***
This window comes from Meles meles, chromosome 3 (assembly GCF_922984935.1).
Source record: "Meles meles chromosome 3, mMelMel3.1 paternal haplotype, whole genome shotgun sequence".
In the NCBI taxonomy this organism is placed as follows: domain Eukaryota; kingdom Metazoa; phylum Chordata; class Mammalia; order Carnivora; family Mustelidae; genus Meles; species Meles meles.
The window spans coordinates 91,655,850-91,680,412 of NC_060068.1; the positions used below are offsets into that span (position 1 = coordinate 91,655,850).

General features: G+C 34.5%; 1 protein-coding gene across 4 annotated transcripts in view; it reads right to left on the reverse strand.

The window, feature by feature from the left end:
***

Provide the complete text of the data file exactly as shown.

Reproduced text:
This window comes from Meles meles, chromosome 3 (assembly GCF_922984935.1).
Source record: "Meles meles chromosome 3, mMelMel3.1 paternal haplotype, whole genome shotgun sequence".
In the NCBI taxonomy this organism is placed as follows: domain Eukaryota; kingdom Metazoa; phylum Chordata; class Mammalia; order Carnivora; family Mustelidae; genus Meles; species Meles meles.
The window spans coordinates 91,655,850-91,680,412 of NC_060068.1; the positions used below are offsets into that span (position 1 = coordinate 91,655,850).

General features: G+C 34.5%; 1 protein-coding gene across 4 annotated transcripts in view; it reads right to left on the reverse strand.

The window, feature by feature from the left end: